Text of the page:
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Wild animals double in Tibetan nature reserve

LHASA, Dec. 10 (Xinhua) -- The populations of wild Tibetan antelopes, donkeys and yaks in a nature reserve in southwest China's Tibet Autonomous Region have roughly doubled thanks to effective protection efforts in the past 20 years, showed figures released on Tuesday. The number of Tibetan antelopes in the area has increased to 150,000 from 80,000 when the Qiangtang Nature Reserve was established in 1993. Wild yaks and Tibetan donkeys have increased to 40,000 and 90,000 respectively, compared with 20,000 and 50,000 at the establishment of the reserve.

Tibet's A-share-listed companies valued at 73.4 bln

LHASA, Dec. 4 (Xinhua) -- The ten A-share companies in southwest China's Tibet Autonomous Region had a total market value of 73.41 billion yuan (about 12.04 billion U.S. dollars) by Nov. 30. The figure is 4.7 percent higher than the region's gross domestic product (GDP) for last year, according to the regional securities regulatory bureau. The companies' total market value at the end of 2012 was 81.65 percent of the region's GDP that year.

Around China: When traffic jams in Tibet

LHASA, Dec. 3 (Xinhua) -- The standard outfit for a Tibetan man was once a "horse, gun and clasp knife". Now a car (and some time to kill in traffic jams) is the latest lifestyle choice on the Qinghai-Tibet Plateau. As of Nov. 30, southwest China's Tibet Autonomous Region had 307,170 registered vehicles, 16 percent up on last year. With a population just a shade over 3 million, this means that about one in ten people in Tibet own a car. In 2000 and 2006, the figures were one person in 34 and one in 20.

Tibet's 1st extradosed bridge opened to traffic

LHASA, Nov. 27 (Xinhua) -- The first extradosed bridge in southwest China's Tibet Autonomous Region opened to traffic on Wednesday amid expectations that it will boost local tourism. The 1.28-km-long Ngaqen Bridge above the Lhasa River in the eastern suburbs of the regional capital Lhasa, has six lanes and a 33-meter-wide roadbed, and is designed to accommodate vehicles at speeds of 60 km per hour. Construction began on the bridge in March 2011. It cost about 370 million yuan (60.3 million U.S. dollars).

China's last county finally linked by road

The last county in China to be accessible by modern land transport was finally linked up to the rest of the country Thursday with a new road that has taken decades to build, state media said. The 19,000 people of deeply isolated Medog in southeastern Tibet, where the mighty Brahmaputra river -- known as the Yarlung Zangbo in China -- winds its way between towering Himalayan peaks, have until now had to depend on horses for land travel and trade.

Disabled Frenchman makes record jump over Everest

A French multiple sclerosis sufferer Sunday became the first disabled person to skydive over Mount Everest, successfully completing his landing before being taken to hospital as a precaution. "I feel very happy. I am exhausted but very happy," Marc Kopp said from a hospital bed in Kathmandu where doctors examined him for any injuries sustained during the jump.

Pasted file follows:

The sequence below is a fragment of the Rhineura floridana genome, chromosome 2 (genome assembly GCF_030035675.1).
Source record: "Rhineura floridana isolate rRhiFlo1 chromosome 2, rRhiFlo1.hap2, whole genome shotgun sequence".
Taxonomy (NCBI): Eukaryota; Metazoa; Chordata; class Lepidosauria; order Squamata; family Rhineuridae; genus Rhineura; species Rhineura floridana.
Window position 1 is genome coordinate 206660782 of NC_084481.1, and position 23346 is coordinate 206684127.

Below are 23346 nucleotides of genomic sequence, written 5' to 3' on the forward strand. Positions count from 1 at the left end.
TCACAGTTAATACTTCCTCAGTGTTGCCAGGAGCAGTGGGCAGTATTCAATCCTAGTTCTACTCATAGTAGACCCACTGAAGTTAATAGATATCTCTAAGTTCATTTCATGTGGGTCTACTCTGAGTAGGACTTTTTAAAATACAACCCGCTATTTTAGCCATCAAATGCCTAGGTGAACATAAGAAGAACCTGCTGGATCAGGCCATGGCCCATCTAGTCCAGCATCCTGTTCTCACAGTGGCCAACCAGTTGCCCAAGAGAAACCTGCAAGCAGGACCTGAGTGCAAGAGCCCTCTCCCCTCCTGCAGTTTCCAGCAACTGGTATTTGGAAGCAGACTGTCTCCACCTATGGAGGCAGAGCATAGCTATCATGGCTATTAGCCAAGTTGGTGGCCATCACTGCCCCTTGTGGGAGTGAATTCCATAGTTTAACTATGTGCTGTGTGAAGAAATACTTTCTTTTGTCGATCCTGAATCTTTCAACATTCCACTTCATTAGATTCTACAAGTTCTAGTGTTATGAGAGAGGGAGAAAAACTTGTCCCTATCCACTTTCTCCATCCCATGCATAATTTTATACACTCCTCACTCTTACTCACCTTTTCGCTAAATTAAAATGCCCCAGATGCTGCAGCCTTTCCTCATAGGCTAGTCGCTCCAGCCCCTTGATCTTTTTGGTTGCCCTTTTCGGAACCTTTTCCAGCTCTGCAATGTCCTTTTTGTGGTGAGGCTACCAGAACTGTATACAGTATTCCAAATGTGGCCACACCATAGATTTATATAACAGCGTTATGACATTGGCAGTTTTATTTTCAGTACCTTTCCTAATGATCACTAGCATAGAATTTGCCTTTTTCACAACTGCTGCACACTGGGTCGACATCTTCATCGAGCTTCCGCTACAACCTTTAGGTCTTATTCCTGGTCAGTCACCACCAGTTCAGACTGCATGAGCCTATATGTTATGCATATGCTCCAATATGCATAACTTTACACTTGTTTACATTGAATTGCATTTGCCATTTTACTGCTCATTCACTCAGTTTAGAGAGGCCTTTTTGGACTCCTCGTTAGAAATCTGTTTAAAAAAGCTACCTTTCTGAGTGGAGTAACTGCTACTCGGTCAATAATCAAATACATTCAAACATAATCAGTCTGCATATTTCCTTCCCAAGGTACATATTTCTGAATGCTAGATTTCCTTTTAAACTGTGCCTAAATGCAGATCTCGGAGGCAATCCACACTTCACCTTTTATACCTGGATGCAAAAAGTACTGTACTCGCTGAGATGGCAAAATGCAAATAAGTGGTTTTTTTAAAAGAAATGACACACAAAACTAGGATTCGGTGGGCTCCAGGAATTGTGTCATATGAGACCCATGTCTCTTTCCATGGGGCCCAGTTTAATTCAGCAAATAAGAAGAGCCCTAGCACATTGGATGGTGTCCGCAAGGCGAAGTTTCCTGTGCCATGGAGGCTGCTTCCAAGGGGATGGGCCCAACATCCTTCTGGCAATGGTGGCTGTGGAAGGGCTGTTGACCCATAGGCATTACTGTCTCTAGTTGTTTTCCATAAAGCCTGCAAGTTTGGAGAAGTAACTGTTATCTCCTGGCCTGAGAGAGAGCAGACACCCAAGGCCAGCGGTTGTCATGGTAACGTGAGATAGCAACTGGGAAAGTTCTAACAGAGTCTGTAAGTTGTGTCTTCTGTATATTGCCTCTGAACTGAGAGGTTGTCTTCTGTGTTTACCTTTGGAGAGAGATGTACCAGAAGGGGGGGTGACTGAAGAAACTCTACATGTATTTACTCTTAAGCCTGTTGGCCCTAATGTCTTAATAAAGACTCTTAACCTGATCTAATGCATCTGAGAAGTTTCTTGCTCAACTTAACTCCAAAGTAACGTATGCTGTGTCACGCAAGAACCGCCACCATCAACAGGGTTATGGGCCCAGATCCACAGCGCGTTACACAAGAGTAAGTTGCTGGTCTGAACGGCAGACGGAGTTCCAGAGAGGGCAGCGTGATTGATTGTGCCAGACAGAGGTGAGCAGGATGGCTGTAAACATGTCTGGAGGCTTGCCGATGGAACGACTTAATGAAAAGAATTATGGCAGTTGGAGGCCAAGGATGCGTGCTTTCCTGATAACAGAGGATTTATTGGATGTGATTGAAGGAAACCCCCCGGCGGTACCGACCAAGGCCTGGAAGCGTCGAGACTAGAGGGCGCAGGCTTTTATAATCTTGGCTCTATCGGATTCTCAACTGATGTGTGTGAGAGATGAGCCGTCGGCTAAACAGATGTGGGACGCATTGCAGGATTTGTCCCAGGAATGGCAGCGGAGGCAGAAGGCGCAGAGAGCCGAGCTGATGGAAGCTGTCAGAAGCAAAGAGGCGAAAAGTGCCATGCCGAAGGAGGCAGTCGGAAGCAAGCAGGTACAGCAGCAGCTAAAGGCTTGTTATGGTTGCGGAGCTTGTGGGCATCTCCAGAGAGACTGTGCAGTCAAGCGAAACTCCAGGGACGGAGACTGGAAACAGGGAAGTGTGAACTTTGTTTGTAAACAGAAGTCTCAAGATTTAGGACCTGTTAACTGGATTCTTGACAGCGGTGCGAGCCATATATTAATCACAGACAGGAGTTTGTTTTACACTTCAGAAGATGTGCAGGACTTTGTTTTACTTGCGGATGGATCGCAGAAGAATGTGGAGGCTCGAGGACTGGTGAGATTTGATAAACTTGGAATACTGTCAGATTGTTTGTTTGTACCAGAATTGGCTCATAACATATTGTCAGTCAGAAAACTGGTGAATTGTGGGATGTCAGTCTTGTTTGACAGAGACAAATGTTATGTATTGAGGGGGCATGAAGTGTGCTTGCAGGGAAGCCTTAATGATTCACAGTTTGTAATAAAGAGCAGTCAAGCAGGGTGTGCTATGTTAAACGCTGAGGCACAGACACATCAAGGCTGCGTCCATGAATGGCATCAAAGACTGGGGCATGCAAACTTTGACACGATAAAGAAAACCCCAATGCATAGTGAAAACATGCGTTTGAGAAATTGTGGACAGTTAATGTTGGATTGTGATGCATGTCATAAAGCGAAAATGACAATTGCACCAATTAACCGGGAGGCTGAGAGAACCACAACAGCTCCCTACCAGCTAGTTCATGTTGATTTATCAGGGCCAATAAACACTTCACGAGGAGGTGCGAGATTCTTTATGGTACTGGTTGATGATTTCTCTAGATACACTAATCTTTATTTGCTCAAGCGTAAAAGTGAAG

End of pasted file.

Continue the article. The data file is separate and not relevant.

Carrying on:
Australian's Everest survival bid ends in tragedy

An Australian couple survived for six hours buried under ice and snow following an avalanche in Tibet only for the husband to die after descending the mountain, reports said Thursday. Wendy Higgins and her company director husband Dean, from Adelaide, were camping on the slopes of Mount Everest, the world's highest peak, with another two Australians when disaster struck on Tuesday. While details remain sketchy, the pair were reportedly buried by snow with the 60-year-old husband managing to dig them out after six hours.

Four dead as avalanche hits tour group in Tibet

Four people died after an avalanche hit a foreign tour group camping on the slopes of Mount Everest, the world's highest peak, Chinese state media reported Wednesday. One of the dead was an Australian citizen and the other three were local porters, said the report on chinatibetnews.com, which cited the Dingri county government. China's official Xinhua news agency quoted sources within the local government saying the group "entered a restricted area on the mountain without permission".

Swiss climber involved in Everest brawl back in Nepal

A Swiss climber who vowed never to return to Mount Everest after a brawl with local Sherpa guides last season is back in Nepal to scale another peak, an official said Thursday. Ueli Steck, a famed Swiss climber, and his team are now at the base camp of the world's tenth highest peak, the 8,091-metre (26,545-feet) Annapurna, Gyanendra Shrestha, an official at the tourism ministry, told AFP. "He has received the permit to climb Annapurna," Shrestha said.

Nepal to keep closer eye on Everest expeditions

Nepal's tourism ministry said Friday it plans to exercise tighter control of climbers scaling Mount Everest to make sure they keep the world's highest peak clean and to prevent rows. The ministry will set up a 10-member team made up of government officials, veteran Nepalese climbers and security officers that will start work when the next climbing season opens in the spring. The team will ensure that climbers do not leave trash on the mountain, Purna Chandra Bhattarai, chief of the tourism industry division at the tourism ministry told AFP.
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